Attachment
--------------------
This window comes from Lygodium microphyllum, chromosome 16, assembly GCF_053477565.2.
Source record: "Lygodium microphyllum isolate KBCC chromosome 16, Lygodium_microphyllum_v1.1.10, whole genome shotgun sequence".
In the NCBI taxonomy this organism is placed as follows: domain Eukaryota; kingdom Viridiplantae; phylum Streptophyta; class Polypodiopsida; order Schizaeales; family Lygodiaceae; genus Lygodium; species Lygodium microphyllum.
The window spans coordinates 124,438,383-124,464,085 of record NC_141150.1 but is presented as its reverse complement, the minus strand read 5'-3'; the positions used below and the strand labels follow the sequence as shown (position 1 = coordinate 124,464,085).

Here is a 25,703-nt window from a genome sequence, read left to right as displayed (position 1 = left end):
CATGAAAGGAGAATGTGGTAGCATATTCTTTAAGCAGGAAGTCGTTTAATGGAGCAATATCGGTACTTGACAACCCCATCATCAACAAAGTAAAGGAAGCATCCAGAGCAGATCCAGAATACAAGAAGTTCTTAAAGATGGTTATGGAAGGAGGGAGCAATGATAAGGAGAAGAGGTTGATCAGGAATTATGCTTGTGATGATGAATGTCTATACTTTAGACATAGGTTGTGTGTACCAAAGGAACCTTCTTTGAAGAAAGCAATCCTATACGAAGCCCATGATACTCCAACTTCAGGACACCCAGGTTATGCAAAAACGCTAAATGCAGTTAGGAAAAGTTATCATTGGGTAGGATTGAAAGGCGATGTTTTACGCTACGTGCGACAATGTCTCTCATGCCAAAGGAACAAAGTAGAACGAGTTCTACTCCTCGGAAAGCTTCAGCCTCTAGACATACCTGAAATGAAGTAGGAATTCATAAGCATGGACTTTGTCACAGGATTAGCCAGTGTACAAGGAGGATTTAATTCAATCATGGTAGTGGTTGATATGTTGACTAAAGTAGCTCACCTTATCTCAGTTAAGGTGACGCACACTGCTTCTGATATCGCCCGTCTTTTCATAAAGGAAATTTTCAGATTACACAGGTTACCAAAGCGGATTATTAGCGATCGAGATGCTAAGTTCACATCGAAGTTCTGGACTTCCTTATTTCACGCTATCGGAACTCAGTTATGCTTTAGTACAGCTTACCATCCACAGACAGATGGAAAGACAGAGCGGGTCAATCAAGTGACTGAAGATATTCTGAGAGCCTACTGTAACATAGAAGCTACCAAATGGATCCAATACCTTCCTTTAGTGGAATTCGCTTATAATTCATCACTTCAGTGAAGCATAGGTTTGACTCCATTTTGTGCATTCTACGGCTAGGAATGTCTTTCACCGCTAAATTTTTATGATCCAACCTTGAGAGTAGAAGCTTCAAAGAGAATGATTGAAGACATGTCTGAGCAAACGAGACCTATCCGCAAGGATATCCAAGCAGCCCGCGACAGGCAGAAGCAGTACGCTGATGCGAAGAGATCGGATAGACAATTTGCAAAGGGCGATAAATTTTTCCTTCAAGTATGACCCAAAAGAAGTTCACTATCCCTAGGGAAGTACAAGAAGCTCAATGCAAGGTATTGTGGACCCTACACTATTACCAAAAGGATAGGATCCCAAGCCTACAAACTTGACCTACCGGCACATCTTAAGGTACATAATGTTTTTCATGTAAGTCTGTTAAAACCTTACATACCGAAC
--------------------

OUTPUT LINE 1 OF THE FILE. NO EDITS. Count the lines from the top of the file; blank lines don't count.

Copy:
This window comes from Lygodium microphyllum, chromosome 16, assembly GCF_053477565.2.